If it was an audition, Sen. Marco Rubio, R-Fla., aced it.
Rubio, who’s on the short list of possible running mates to Mitt Romney, took to the campaign trail Monday on the eve of the primary elections in Pennsylvania and four other states that should lock in the GOP presidential nomination for the former Massachusetts governor.
Just last week, Rubio swore he’d turn down Romney if the senator were asked to be the candidate’s running mate. Monday, though, Rubio played a humble second fiddle to Romney, who ended the town hall meeting in a Philadelphia suburb with a hat tip to the 40-year-old’s tryout.
"Those guys in Florida are lucky to have him as senator, aren’t they?" Romney said.
Without overshadowing Romney, Rubio on Monday hammered home the former governor’s position on Iran and helped Romney attack President Barack Obama’s energy policy. In a brief question-and-answer session with reporters, Romney said he’d consider Rubio’s immigration proposal to find a way to allow young people who came to the country illegally as children to stay here if they’re in school or the military.
Rubio also found a way to appear self-deprecating in a way that often eludes Romney. While answering a voter’s question about voter fraud, Rubio turned it into a joke, noting that he had to show identification to make a major purchase recently.
"About a week ago I went and bought a new exercise bike because my wife said I was looking a little too senatorial, if you know what I mean," Rubio said to laughs.
Rubio’s campaign tropes may be well-worn in Florida, where voters in 2010 got to know the story of his Cuban immigrant parents and grandparents. They also heard him talk often about the United States as a place where anyone can start a business in his or her garage, even if it means flouting zoning laws.
But the anecdotes were fresh to Pennsylvania voters, including Stephanie "Sam" Fleetman, the business owner who hosted Romney’s visit Monday in her trucking company warehouse. She started her own trucking business with a phone line in her parents’ attic, then grew it over the past 30 years to 40 employees. The vision Rubio outlined matched Fleetman’s own outlook as a small business owner, she said.
"It should be like he was saying: a land of opportunities, not a land of handouts," she said.
Voter Patti Yates, 59, said Rubio first caught her eye three years ago when he was running for the U.S. Senate in Florida. She’s been saving video clips of his more memorable speeches, and she often emails them to friends who want to know more about him.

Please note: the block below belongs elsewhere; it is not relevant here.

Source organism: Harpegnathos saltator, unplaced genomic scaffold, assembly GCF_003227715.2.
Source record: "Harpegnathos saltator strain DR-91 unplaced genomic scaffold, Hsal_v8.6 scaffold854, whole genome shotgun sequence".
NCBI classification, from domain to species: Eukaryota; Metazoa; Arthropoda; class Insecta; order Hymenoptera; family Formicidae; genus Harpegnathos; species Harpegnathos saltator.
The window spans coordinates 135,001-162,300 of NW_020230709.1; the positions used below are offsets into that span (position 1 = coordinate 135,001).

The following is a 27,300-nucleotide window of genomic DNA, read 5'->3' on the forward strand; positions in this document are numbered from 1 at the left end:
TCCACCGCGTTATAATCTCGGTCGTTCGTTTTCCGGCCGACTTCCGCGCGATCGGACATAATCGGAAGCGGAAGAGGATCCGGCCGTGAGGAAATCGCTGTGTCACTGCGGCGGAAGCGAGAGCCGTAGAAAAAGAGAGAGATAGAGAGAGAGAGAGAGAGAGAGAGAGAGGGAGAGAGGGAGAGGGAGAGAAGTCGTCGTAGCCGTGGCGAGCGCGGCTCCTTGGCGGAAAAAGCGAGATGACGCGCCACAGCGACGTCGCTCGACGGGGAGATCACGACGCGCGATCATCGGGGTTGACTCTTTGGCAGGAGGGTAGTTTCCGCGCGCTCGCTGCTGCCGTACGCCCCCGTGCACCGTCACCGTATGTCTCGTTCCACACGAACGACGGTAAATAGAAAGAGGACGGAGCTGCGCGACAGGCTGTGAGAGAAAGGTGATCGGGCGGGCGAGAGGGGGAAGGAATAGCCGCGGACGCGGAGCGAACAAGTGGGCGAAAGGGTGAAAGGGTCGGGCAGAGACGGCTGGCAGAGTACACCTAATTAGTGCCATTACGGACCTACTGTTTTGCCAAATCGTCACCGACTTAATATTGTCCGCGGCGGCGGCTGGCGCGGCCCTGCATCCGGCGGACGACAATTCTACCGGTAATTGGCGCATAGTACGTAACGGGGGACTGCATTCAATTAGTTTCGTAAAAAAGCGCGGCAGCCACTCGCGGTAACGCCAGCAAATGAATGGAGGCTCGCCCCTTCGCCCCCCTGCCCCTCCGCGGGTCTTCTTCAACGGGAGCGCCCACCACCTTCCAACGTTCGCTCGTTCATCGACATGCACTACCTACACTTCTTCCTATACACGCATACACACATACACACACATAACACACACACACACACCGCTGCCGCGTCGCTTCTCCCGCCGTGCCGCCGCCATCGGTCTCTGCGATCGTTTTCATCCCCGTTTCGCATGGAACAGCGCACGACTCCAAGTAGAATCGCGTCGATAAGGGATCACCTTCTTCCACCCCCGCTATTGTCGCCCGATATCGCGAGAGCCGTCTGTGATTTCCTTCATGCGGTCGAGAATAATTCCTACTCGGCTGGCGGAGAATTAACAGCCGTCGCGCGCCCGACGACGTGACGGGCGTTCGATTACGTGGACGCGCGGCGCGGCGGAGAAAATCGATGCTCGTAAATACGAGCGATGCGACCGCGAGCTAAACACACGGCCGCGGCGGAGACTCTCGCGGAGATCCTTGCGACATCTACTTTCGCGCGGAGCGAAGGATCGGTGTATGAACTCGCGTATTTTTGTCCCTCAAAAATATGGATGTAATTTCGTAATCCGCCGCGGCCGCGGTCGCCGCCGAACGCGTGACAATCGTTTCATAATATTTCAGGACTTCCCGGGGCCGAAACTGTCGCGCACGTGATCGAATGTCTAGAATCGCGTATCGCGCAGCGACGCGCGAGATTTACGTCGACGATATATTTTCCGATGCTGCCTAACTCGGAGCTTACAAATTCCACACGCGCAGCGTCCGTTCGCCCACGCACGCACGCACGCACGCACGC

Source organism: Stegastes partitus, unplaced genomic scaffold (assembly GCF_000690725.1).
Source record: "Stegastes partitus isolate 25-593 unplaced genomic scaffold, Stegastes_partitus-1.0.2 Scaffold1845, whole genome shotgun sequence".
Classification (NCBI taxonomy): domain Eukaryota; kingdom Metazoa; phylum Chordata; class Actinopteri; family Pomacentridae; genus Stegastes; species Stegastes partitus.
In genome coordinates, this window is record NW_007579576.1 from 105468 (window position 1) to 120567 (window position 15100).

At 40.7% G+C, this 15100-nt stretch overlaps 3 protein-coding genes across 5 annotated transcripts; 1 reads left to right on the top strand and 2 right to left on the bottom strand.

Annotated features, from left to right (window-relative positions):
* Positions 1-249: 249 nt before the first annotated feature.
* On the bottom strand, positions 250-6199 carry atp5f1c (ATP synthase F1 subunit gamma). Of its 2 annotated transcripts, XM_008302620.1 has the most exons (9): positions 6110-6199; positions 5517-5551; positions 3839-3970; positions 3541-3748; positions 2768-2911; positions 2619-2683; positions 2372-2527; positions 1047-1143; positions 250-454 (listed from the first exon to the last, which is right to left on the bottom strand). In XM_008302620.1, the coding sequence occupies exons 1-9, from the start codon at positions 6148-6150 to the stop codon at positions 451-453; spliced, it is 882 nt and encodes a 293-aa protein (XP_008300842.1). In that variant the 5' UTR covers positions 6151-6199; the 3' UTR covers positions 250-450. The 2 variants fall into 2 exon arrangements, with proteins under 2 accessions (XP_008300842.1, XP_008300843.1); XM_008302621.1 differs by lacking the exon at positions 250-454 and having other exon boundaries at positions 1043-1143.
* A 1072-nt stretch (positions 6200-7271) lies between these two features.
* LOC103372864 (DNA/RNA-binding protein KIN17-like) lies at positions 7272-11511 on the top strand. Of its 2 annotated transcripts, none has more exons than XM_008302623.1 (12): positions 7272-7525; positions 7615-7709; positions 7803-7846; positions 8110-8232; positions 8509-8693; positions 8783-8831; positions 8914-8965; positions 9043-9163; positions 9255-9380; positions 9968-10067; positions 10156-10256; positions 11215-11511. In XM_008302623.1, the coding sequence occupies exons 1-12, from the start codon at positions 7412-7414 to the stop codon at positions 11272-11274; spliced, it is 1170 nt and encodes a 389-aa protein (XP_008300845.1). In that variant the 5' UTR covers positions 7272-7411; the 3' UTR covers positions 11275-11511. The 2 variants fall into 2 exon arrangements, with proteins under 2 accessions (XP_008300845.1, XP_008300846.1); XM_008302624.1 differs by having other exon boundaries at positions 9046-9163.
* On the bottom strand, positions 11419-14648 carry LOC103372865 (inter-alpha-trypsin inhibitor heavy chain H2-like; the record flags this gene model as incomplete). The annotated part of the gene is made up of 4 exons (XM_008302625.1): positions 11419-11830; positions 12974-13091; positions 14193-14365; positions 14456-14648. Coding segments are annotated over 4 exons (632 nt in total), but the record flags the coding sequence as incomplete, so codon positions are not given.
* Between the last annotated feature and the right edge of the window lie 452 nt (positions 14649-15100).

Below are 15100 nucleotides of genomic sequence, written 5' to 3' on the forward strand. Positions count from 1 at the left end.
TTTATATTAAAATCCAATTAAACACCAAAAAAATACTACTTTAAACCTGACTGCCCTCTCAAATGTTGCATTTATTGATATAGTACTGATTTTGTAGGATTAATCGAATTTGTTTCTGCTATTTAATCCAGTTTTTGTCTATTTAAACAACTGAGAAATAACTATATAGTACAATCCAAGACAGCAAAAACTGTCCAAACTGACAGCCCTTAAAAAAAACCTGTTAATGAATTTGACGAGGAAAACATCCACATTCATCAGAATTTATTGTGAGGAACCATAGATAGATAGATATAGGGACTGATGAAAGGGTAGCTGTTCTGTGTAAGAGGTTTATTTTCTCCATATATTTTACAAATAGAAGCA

Yates and her friend Susan McCune, 56, supported Romney in 2008, and they said they thought he was a passionate candidate despite his square reputation. But Rubio, they said, brought something to the event that they described as "heartfelt." It might be how he draws on his parents’ immigrant background, they said, or his skill as a speaker. Both said they wanted to see him on the vice presidential ticket.
"I think he’s just phenomenal," Yates said.
Although it was Rubio’s first outing with Romney, he isn’t the first potential running mate to campaign with the former governor. Sen. Rob Portman, R-Ohio, stumped for Romney in Pennsylvania earlier this month; Sen. John Thune, R-S.D., campaigned for him in Colorado; and Sen. Kelly Ayotte, R-N.H., recently campaigned for Romney in Ohio.
Republican governors mentioned as possible running mates also have been especially helpful in the early stages of the primary season. New Jersey Gov. Chris Christie stumped for Romney in December before the Iowa caucuses, and South Carolina Gov. Nikki Haley did the same in her state before its January primary. Virginia Gov. Bob McDonnell and former Minnesota Gov. Tim Pawlenty also have helped.
Romney spokesman Ryan Williams said the campaign took up Rubio on his offer to stump for the candidate. Last week, even as he downplayed the possibility of being Romney’s vice-presidential pick, Rubio said he’d jump at a chance to broaden the Republican Party’s appeal to Hispanic voters this election year.
Romney said he was just beginning to develop his list of running mates. One of his top aides is putting together a list and is hiring accounting staff to look at the tax returns of top contenders, for example. Romney declined to answer when he was asked whether Rubio had enough experience to be his No. 2.
Rubio, who’s enthusiastically and repeatedly said he’d say no to the job, took his cue from Romney. "I’m not talking about that process anymore."